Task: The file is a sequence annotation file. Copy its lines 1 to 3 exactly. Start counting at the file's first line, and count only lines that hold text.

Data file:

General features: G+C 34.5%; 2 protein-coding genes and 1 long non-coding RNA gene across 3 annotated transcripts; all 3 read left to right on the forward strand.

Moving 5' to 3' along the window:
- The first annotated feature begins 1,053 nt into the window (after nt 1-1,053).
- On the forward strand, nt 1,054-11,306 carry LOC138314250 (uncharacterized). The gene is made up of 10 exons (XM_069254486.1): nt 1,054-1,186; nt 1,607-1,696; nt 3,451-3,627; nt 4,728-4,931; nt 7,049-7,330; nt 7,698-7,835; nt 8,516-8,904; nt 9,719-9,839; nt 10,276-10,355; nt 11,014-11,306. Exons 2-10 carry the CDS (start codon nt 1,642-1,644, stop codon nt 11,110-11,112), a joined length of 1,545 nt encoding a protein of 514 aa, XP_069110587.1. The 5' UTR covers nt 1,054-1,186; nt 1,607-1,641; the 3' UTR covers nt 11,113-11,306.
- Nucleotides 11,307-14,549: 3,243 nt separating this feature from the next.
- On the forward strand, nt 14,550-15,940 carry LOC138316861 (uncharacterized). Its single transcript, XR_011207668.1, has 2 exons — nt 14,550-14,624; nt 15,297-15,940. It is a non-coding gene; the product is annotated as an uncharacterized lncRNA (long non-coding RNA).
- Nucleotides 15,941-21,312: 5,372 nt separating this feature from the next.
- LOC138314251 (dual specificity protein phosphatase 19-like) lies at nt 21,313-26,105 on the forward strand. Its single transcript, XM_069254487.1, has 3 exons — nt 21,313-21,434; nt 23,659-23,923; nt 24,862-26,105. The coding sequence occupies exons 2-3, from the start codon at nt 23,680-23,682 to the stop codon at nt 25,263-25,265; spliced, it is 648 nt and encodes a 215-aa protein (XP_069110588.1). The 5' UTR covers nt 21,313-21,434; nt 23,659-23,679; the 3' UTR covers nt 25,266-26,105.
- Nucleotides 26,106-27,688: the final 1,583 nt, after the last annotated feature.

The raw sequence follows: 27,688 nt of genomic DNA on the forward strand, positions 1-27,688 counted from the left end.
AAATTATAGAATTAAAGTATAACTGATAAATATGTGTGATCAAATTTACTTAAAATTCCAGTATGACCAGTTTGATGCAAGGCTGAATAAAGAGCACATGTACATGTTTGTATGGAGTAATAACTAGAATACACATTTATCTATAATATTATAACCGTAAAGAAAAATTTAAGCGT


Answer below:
General features: G+C 34.5%; 2 protein-coding genes and 1 long non-coding RNA gene across 3 annotated transcripts; all 3 read left to right on the forward strand.

Moving 5' to 3' along the window:
- The first annotated feature begins 1,053 nt into the window (after nt 1-1,053).